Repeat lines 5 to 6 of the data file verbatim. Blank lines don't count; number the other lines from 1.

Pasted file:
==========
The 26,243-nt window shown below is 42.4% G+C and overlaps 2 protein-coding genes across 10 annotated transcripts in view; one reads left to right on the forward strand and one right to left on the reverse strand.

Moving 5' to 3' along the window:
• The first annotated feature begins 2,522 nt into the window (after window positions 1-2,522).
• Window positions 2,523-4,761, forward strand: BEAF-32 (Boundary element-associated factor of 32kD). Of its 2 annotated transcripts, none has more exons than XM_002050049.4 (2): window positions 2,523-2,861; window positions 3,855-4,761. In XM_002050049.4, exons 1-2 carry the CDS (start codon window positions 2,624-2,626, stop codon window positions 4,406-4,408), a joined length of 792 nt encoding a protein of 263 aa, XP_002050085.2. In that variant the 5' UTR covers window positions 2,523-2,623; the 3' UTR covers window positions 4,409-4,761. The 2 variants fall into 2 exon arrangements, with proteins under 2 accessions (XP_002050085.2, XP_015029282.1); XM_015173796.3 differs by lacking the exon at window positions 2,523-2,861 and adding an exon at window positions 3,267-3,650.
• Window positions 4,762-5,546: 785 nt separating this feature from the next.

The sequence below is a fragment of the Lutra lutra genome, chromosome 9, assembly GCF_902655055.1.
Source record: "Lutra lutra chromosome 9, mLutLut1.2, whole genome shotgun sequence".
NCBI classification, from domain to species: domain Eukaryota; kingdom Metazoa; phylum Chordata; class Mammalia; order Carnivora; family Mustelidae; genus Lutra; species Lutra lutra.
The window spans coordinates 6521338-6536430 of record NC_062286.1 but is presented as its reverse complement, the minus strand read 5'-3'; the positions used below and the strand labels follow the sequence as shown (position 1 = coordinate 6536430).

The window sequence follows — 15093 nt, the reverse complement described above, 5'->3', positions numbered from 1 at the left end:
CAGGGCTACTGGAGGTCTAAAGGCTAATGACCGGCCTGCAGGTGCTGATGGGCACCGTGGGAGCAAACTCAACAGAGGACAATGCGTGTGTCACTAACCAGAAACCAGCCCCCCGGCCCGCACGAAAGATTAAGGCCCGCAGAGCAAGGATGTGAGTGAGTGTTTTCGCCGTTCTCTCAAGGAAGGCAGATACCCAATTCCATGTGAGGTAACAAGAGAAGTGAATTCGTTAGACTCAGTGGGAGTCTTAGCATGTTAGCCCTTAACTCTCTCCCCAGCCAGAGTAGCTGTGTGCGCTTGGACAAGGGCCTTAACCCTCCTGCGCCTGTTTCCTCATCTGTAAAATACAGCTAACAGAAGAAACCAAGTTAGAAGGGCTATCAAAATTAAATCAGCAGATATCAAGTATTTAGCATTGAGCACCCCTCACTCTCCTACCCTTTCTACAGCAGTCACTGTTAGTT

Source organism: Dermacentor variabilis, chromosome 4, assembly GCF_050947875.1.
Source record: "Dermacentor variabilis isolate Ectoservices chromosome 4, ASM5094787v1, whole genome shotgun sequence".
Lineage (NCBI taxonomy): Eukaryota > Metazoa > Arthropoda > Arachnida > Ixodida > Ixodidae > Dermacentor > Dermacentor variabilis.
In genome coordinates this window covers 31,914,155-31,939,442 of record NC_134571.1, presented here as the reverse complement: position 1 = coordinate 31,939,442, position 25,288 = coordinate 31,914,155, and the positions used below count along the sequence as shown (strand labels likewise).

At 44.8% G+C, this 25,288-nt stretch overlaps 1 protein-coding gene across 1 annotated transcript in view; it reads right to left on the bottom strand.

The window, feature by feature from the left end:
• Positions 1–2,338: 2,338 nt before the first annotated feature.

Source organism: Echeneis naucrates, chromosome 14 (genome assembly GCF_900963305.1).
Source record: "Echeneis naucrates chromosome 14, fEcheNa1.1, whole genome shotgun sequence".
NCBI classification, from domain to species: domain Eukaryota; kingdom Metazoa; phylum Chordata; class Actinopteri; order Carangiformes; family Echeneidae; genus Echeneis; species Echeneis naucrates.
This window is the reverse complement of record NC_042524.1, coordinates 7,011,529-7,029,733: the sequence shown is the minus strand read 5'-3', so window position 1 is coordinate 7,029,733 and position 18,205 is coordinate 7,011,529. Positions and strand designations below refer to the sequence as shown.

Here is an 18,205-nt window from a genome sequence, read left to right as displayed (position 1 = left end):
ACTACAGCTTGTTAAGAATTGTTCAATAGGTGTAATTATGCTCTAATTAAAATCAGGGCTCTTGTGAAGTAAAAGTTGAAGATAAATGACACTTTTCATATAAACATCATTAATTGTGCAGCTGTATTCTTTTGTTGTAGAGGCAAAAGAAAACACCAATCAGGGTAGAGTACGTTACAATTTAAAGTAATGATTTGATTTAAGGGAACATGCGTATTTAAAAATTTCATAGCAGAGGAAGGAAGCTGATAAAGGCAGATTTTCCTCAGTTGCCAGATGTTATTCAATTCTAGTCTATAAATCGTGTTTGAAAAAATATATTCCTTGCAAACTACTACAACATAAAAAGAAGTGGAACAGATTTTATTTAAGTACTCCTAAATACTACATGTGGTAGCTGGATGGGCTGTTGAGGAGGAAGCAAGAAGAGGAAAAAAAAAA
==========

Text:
• Window positions 4,762-5,546: 785 nt separating this feature from the next.

The sequence below is a fragment of the Lutra lutra genome, chromosome 9, assembly GCF_902655055.1.